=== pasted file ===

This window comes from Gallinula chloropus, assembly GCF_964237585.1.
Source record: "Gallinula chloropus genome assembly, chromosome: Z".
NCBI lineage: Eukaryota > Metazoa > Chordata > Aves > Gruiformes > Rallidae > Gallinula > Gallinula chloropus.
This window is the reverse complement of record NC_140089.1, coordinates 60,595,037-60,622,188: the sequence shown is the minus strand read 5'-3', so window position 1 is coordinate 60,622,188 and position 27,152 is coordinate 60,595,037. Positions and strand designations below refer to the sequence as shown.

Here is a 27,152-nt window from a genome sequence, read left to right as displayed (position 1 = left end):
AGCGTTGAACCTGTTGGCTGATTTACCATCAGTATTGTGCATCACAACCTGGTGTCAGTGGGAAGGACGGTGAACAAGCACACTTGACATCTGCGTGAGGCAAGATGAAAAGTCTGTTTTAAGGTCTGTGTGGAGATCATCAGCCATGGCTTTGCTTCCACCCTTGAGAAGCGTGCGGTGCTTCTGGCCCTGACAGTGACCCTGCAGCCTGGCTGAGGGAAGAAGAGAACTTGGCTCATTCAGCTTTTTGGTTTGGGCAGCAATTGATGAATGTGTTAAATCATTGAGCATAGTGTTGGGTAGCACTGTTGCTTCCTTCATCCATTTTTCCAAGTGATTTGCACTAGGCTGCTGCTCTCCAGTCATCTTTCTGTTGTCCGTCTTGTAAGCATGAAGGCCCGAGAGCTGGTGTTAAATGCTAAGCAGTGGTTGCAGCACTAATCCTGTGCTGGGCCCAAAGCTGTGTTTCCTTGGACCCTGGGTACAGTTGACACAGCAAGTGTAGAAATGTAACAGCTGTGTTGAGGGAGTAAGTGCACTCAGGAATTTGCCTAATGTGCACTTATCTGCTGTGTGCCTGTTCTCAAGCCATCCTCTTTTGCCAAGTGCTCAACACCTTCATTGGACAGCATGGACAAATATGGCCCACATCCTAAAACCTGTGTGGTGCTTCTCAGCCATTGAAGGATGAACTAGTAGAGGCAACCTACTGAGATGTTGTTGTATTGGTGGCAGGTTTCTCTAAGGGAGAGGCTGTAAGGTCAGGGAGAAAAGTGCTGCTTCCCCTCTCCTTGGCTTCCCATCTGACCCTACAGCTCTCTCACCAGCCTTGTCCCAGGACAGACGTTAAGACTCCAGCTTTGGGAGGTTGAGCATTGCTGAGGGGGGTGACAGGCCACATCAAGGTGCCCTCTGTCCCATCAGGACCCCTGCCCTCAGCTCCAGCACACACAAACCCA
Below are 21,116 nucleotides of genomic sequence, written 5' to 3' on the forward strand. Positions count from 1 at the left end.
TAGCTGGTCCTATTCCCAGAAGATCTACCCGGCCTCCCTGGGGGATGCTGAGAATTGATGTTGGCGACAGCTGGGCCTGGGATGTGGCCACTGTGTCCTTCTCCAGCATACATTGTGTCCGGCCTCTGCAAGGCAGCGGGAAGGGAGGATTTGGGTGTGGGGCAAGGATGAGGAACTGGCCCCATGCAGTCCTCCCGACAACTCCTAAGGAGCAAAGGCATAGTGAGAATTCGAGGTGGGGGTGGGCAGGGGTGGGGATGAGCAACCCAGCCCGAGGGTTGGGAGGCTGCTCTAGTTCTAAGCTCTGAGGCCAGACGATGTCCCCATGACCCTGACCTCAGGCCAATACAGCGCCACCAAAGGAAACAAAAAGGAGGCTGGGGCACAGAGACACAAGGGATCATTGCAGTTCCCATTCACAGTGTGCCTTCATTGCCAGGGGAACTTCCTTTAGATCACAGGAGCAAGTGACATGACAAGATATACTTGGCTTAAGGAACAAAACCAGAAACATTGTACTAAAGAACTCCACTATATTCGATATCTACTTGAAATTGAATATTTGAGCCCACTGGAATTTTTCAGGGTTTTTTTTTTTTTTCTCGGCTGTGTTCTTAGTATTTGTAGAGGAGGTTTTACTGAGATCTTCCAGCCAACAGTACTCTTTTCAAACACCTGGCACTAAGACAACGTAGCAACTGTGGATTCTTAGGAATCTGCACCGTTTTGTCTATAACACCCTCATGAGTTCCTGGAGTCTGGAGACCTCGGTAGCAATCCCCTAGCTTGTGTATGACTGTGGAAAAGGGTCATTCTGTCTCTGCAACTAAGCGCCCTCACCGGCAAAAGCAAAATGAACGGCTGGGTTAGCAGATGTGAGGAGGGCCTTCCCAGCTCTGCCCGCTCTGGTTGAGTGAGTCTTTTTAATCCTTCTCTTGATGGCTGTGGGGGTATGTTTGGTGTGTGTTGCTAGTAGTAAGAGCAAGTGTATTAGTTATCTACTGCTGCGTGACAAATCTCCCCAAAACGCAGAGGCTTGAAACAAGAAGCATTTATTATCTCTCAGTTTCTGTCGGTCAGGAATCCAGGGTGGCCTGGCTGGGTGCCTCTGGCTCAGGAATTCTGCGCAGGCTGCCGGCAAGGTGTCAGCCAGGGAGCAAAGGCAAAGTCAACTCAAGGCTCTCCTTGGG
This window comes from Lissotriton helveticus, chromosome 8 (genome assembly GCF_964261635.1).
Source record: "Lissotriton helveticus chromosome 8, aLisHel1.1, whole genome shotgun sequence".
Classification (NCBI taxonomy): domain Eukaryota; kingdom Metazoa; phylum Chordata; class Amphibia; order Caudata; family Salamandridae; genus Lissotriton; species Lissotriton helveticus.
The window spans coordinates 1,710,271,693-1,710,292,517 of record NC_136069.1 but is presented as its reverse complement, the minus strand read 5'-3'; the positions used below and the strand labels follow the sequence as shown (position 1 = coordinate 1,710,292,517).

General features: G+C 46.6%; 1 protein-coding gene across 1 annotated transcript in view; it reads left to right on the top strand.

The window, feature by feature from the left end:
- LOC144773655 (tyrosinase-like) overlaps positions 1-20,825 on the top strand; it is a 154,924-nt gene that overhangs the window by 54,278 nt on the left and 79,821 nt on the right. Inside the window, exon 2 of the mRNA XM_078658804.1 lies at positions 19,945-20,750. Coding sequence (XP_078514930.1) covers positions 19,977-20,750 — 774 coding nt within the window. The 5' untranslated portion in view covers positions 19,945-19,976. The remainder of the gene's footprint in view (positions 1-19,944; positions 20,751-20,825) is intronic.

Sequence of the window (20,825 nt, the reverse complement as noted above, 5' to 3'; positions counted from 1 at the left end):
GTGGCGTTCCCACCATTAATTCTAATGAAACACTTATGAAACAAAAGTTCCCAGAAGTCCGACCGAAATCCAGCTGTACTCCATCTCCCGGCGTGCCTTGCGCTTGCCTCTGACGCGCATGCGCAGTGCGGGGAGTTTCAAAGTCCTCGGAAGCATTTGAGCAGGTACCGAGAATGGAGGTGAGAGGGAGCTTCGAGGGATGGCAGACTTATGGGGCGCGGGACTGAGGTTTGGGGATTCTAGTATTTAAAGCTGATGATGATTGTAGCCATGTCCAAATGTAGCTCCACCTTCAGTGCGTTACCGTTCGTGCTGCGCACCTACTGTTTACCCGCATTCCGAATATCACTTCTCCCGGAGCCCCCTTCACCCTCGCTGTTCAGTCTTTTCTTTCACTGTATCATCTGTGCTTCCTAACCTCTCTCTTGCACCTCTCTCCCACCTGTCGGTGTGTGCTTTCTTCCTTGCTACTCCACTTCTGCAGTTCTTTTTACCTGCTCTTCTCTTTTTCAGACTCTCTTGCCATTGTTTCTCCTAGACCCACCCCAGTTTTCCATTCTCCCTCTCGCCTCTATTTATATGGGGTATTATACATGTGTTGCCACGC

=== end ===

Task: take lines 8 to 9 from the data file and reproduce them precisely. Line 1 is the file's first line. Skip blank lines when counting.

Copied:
TAGCTGGTCCTATTCCCAGAAGATCTACCCGGCCTCCCTGGGGGATGCTGAGAATTGATGTTGGCGACAGCTGGGCCTGGGATGTGGCCACTGTGTCCTTCTCCAGCATACATTGTGTCCGGCCTCTGCAAGGCAGCGGGAAGGGAGGATTTGGGTGTGGGGCAAGGATGAGGAACTGGCCCCATGCAGTCCTCCCGACAACTCCTAAGGAGCAAAGGCATAGTGAGAATTCGAGGTGGGGGTGGGCAGGGGTGGGGATGAGCAACCCAGCCCGAGGGTTGGGAGGCTGCTCTAGTTCTAAGCTCTGAGGCCAGACGATGTCCCCATGACCCTGACCTCAGGCCAATACAGCGCCACCAAAGGAAACAAAAAGGAGGCTGGGGCACAGAGACACAAGGGATCATTGCAGTTCCCATTCACAGTGTGCCTTCATTGCCAGGGGAACTTCCTTTAGATCACAGGAGCAAGTGACATGACAAGATATACTTGGCTTAAGGAACAAAACCAGAAACATTGTACTAAAGAACTCCACTATATTCGATATCTACTTGAAATTGAATATTTGAGCCCACTGGAATTTTTCAGGGTTTTTTTTTTTTTTCTCGGCTGTGTTCTTAGTATTTGTAGAGGAGGTTTTACTGAGATCTTCCAGCCAACAGTACTCTTTTCAAACACCTGGCACTAAGACAACGTAGCAACTGTGGATTCTTAGGAATCTGCACCGTTTTGTCTATAACACCCTCATGAGTTCCTGGAGTCTGGAGACCTCGGTAGCAATCCCCTAGCTTGTGTATGACTGTGGAAAAGGGTCATTCTGTCTCTGCAACTAAGCGCCCTCACCGGCAAAAGCAAAATGAACGGCTGGGTTAGCAGATGTGAGGAGGGCCTTCCCAGCTCTGCCCGCTCTGGTTGAGTGAGTCTTTTTAATCCTTCTCTTGATGGCTGTGGGGGTATGTTTGGTGTGTGTTGCTAGTAGTAAGAGCAAGTGTATTAGTTATCTACTGCTGCGTGACAAATCTCCCCAAAACGCAGAGGCTTGAAACAAGAAGCATTTATTATCTCTCAGTTTCTGTCGGTCAGGAATCCAGGGTGGCCTGGCTGGGTGCCTCTGGCTCAGGAATTCTGCGCAGGCTGCCGGCAAGGTGTCAGCCAGGGAGCAAAGGCAAAGTCAACTCAAGGCTCTCCTTGGG
This window comes from Lissotriton helveticus, chromosome 8 (genome assembly GCF_964261635.1).